Arrest made after cold case breakthrough in 1974 murder of two high school students

Almost fifty years after two high school students were murdered in Oregon, police were able to identify and arrest a suspect based on evidence from another killing.

Steven Paul Criss, 65, is charged with murdering 18-year-old Peter Zito and 16-year-old Donald Bartron in 1974, according to The Oregonian.

On 3 October 1974, teenagers Donald and Peter were murdered in the parking lot of the Oak Hills Recreation Center. Both were killed with a .22-caliber gun. The two students from Aloha High School in Beaverton, Oregon, had both been shot multiple times in the head.

Their bodies were spotted just after 4am by a newspaper delivery driver. Peter was found on the ground near the driver’s door of a 1956 Oldsmobile. Donald was found slumped over the engine of the car, on which he had been working.

On 2 November 2022, just over 48 years later, detectives arrested Criss near his home in Aloha.

Violent Crimes Unit detectives also handle cold case investigations and, over the past several months, had developed multiple new leads in this case.

According to a statement given to The Oregonianthe Washington County Sheriff’s Office ballistic evidence matched that of a gun Criss used in a 1976 murder he committed while he served in the army.

(Washington County Sheriff’s Office)

The Bureau of Alcohol, Tobacco, Firearms and Explosives (ATF) reported this is the oldest known comparison and match on a prosecutable case. The Oregon State Police Crime Lab was able to confirm that match.

Criss, aged 17 in 1974, was identified as a potential suspect shortly after the murders, having worked at a restaurant with Donald. There was an unspecified encounter between the three there earlier in the evening of the shooting, according to the police.

In December 1974, then-Deputy Jim Spinden arrested Criss for theft. Deputy Spinden, who later became the elected Sheriff of Washington County, also found Criss had an illegally concealed .22-caliber handgun in his car.

The gun was returned to Criss after the theft case was concluded. At the time, no ballistic match could be made between that gun and the murders in Oak Hills.

Criss joined the US Army and was assigned to Fort Lewis in Washington. On 8 October 1976, he used that same gun to murder his commanding officer, Sergeant Jacob “Kim” Brown.

“Criss had damaged Brown’s car and owed him a few hundred dollars. Instead of paying his debt, he shot Sgt Brown five times in the head,” Detective Mark Povolny told a press conference on Friday.

Investigations were carried out first by the Pierce County Sheriff’s Department and then by the Department of the Army Criminal Investigation Division (CID).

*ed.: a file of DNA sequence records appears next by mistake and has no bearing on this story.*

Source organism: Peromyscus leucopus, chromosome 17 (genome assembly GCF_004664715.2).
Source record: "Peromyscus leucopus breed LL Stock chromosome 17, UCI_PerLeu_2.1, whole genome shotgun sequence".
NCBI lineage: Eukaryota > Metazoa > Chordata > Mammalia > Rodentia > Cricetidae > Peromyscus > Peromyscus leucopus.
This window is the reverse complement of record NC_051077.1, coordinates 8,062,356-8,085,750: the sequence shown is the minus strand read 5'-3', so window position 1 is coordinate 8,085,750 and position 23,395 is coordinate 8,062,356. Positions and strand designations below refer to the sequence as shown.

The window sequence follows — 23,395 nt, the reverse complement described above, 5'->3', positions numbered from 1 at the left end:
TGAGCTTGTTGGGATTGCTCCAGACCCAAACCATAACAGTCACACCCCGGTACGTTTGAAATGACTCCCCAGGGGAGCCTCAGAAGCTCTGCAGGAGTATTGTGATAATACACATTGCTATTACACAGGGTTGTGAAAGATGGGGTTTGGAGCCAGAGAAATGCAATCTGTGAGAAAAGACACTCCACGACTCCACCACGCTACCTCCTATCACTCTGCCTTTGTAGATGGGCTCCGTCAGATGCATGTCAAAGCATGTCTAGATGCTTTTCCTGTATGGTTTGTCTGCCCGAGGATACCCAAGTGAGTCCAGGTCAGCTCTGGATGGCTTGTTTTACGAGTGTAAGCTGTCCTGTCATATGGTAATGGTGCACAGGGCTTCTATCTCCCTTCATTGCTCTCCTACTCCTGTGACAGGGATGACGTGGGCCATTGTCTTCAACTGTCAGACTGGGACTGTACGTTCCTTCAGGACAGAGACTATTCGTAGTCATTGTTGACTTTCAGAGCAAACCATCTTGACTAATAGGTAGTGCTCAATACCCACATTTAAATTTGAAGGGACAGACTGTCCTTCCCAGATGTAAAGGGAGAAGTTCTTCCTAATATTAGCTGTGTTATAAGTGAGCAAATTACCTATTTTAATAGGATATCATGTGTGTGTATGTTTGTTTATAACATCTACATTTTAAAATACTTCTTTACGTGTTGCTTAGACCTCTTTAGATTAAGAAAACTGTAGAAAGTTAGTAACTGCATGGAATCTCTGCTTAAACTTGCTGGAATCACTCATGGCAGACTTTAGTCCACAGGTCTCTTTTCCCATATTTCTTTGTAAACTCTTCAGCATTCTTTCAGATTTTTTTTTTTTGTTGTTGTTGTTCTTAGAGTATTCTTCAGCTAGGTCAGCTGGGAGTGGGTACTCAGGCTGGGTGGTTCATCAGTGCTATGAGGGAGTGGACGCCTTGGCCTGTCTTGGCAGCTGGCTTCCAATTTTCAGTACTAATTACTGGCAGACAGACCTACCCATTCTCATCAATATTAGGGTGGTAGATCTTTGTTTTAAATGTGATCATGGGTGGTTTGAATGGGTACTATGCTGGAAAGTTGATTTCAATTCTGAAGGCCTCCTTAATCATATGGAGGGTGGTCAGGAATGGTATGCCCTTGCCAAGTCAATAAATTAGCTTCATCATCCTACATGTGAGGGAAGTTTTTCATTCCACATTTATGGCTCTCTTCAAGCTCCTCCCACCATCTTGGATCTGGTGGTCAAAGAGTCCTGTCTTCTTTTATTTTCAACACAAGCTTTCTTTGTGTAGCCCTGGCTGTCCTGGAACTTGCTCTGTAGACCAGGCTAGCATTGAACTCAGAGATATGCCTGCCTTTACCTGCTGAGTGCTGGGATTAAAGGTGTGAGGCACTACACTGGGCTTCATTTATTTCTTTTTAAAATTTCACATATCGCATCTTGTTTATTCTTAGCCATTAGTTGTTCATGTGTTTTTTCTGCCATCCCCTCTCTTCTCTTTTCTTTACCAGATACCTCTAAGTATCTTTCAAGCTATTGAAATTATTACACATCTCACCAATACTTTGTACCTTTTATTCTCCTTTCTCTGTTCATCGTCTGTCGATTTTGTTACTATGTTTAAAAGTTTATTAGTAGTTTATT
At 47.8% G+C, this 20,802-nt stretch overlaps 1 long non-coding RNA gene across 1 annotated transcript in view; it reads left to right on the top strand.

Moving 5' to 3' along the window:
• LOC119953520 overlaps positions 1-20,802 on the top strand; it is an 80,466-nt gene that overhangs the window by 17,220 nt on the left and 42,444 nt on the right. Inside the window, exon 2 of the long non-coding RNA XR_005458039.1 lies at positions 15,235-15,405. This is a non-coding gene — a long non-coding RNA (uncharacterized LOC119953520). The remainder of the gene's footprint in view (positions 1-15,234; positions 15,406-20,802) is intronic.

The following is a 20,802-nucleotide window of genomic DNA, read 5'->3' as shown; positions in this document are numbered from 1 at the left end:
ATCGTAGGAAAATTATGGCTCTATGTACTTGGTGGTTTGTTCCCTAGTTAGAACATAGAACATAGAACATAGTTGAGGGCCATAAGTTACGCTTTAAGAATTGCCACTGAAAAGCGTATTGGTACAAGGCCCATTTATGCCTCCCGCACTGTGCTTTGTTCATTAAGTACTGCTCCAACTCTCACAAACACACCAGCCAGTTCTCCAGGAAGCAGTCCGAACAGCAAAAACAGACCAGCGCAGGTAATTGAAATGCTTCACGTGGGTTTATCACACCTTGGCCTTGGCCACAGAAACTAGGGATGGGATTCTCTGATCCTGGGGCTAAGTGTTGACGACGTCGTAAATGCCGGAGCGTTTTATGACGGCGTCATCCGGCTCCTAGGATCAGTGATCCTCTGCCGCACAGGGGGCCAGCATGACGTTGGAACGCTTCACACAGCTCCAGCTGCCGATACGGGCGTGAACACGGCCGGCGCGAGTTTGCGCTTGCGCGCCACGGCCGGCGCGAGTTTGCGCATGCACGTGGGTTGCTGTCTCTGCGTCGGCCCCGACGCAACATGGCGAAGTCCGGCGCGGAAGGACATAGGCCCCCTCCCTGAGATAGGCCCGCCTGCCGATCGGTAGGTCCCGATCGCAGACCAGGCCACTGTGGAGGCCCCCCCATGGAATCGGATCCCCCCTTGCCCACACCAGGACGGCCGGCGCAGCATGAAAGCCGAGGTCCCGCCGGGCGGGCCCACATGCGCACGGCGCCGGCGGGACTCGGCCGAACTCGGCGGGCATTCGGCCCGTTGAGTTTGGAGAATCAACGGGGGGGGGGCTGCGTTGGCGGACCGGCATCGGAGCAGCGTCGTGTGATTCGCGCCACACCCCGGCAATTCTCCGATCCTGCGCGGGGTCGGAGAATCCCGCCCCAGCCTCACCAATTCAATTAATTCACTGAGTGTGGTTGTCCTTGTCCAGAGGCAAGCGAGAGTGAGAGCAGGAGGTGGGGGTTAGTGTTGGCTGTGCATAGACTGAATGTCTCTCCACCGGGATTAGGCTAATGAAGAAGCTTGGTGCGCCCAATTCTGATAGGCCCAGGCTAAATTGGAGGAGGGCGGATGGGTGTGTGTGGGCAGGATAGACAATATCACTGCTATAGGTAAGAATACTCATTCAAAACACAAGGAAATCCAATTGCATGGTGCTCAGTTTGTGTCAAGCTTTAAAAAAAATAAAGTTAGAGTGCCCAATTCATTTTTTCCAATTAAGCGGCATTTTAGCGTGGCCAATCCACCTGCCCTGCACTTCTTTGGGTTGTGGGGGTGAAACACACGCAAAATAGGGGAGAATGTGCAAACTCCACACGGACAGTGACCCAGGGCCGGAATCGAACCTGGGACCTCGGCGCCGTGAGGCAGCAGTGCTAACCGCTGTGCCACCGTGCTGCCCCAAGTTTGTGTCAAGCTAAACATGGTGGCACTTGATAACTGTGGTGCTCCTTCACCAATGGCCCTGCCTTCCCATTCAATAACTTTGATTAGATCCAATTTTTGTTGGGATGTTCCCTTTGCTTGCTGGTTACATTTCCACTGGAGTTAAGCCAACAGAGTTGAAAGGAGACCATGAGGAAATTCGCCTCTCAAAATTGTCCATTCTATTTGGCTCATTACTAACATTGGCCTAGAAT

(Washington Country Sheriff’s Officer)

Criss ultimately pleaded guilty and was sentenced to 35 years in Fort Leavenworth, although he was paroled and released in 1988.

It wasn’t until 2022 that cold case detectives submitted ballistic evidence to the ATF, which reported a presumptive match between evidence from the 1976 murder in Washington and the 1974 murders in Oak Hills.

A Washington County grand jury indicted Criss for two counts of murder in the second degree. He is currently being held in the Washington County Jail.

The Sheriff’s Office notified the families of both victims and in a statement said there is recognition of their unwavering devotion to seeking justice for their loved ones.

Multiple agencies assisted in the investigation, including the Oregon State Crime Lab, the Pierce County Sheriff’s Department, the ATF, and the CID.

The Washington County Sheriff’s Office also wishes to formally apologise to the relatives of Joseph Amir Wilson, who was arrested and charged with the murders just 12 hours after they occurred.

Although the charges against Mr Wilson, then a student at nearby Lincoln High School, were dropped in January 1975, he had spent four months in jail for a crime of which he was innocent.

Mr Wilson had been assaulted by someone at the recreation center a few hours before the killings and detectives believed there was a possibility he wanted to “get even”, Det Povolny explained to the media.

“They suspected Wilson wanted to get even with the person who beat him up and his brother, but instead killed Donny and Pete in a case of mistaken identity,” Det Povolny said.

The Oregonian reports that Detectives at the time said Mr Wilson was in the area of ​​the shootings that night and couldn’t account for his time until after he had taken a taxi home.

However, Mr Wilson denied any involvement and there was no physical evidence to connect him to the shootings.

“His hands were subjected to a trace metal detection analysis and a neutron activation test to determine whether he recently fired a weapon. Both tests were negative,” The Oregonian reported in January 1975.

Mr Wilson also produced two polygraph lie detector tests, which were reviewed by five independent analysts.

He passed away from a heart attack in 2000 and authorities have yet to identify any surviving family members to whom an apology can be made.

Despite the arrest of Mr Wilson, Detective Jim Welch did not believe he was responsible for the killings and continues to investigate. That investigation documented and preserved vital evidence that led to the case being solved decades later.

Ballistics analysis has become much more sophisticated with methods such as 3D imaging now prevalent.

Investigators are still keen to speak with anyone who has information regarding the murders or knows about Criss’s activities since his release from prison in 1988.

Detectives are looking into whether Criss is also responsible for any other murders.

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